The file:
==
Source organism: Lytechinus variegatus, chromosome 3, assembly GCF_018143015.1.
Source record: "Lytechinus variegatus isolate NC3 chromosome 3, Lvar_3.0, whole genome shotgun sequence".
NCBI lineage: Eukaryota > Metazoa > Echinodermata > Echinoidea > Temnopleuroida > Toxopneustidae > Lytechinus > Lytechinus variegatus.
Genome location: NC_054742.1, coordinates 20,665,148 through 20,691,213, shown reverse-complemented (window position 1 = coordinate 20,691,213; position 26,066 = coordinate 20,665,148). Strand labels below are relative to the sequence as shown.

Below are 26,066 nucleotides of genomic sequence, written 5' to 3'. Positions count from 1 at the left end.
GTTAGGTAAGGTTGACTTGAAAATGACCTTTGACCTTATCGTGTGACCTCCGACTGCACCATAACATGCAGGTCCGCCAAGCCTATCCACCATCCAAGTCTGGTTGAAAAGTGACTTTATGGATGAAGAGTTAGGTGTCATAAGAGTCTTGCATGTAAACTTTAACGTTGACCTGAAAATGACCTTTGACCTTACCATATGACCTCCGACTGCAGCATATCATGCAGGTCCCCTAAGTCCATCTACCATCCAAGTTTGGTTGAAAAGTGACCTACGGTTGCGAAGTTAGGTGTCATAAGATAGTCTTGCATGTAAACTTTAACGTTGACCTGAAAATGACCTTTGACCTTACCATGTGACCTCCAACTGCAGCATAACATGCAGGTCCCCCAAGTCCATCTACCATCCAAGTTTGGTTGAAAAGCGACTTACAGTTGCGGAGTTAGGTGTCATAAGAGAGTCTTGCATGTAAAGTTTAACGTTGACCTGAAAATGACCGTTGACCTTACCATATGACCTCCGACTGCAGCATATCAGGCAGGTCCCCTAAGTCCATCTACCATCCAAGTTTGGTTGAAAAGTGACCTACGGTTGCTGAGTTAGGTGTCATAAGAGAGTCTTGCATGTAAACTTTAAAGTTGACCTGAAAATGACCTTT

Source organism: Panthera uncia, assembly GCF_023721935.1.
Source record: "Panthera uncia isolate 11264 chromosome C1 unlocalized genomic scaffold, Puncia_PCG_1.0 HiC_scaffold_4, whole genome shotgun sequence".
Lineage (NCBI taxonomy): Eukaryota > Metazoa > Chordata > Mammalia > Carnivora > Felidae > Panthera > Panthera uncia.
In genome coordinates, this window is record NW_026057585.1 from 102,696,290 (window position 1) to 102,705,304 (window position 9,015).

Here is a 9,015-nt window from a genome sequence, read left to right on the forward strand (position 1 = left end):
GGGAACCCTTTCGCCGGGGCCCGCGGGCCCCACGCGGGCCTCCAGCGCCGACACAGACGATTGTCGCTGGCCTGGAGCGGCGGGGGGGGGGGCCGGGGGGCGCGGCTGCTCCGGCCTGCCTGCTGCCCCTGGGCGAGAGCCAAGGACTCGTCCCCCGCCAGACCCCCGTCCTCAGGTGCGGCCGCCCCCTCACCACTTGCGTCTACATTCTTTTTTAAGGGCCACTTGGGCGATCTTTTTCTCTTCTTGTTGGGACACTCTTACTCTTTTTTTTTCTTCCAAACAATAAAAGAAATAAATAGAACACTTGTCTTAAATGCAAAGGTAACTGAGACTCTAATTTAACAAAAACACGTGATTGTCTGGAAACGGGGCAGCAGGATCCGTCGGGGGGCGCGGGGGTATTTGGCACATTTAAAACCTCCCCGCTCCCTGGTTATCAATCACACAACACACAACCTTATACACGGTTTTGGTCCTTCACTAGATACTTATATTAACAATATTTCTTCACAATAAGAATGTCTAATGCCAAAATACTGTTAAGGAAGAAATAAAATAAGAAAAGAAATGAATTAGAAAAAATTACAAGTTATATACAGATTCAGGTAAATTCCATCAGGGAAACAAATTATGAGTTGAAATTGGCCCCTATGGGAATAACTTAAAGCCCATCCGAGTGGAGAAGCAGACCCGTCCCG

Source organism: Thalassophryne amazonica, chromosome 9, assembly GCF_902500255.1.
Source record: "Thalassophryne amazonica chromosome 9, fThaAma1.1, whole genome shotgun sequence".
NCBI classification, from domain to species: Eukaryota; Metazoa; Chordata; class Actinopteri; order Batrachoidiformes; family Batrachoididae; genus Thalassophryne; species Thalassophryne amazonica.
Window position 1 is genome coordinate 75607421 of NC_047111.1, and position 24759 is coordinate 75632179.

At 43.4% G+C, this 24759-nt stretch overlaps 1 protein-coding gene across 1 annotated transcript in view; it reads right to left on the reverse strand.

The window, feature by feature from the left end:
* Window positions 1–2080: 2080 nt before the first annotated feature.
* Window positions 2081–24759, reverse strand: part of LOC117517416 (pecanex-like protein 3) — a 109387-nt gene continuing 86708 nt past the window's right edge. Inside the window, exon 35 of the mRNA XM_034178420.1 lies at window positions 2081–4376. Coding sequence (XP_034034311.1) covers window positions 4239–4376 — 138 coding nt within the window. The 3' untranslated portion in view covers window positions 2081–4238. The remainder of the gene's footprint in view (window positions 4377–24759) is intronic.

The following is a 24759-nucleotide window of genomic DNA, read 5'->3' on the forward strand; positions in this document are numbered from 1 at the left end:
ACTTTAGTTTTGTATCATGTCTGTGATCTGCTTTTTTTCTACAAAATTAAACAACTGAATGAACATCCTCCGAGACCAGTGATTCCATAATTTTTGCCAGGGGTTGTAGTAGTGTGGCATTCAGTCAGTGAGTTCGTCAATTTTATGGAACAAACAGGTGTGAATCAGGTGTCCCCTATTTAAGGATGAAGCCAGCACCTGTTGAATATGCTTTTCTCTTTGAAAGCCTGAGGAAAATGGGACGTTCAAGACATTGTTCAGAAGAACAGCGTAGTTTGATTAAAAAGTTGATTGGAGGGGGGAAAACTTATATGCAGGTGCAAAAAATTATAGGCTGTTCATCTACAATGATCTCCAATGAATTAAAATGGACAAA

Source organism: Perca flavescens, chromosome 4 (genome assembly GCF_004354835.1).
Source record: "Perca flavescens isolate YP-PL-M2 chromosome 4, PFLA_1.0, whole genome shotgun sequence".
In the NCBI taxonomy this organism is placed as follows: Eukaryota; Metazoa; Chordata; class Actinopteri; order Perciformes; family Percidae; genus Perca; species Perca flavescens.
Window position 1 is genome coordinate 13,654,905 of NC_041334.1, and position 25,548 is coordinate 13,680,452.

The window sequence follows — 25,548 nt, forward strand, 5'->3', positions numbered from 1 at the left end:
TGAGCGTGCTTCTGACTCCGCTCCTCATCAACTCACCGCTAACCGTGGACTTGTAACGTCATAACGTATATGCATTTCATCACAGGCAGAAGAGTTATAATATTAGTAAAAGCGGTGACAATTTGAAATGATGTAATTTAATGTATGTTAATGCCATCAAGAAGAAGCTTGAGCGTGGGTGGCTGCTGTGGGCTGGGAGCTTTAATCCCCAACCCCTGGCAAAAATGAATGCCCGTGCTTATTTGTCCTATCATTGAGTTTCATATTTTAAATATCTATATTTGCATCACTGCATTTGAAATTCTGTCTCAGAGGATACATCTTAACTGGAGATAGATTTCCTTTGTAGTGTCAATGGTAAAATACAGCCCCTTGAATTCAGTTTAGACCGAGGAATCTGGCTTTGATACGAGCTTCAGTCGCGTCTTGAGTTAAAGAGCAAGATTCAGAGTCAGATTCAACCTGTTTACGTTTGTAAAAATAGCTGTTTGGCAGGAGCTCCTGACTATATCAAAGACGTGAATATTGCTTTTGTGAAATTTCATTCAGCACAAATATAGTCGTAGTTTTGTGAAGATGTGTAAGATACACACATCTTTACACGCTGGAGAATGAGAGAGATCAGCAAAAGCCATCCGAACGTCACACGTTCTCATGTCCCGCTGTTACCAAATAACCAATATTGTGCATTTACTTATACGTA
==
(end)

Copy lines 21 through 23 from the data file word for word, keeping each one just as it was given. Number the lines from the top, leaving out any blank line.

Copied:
The following is a 24759-nucleotide window of genomic DNA, read 5'->3' on the forward strand; positions in this document are numbered from 1 at the left end:
ACTTTAGTTTTGTATCATGTCTGTGATCTGCTTTTTTTCTACAAAATTAAACAACTGAATGAACATCCTCCGAGACCAGTGATTCCATAATTTTTGCCAGGGGTTGTAGTAGTGTGGCATTCAGTCAGTGAGTTCGTCAATTTTATGGAACAAACAGGTGTGAATCAGGTGTCCCCTATTTAAGGATGAAGCCAGCACCTGTTGAATATGCTTTTCTCTTTGAAAGCCTGAGGAAAATGGGACGTTCAAGACATTGTTCAGAAGAACAGCGTAGTTTGATTAAAAAGTTGATTGGAGGGGGGAAAACTTATATGCAGGTGCAAAAAATTATAGGCTGTTCATCTACAATGATCTCCAATGAATTAAAATGGACAAA

Source organism: Perca flavescens, chromosome 4 (genome assembly GCF_004354835.1).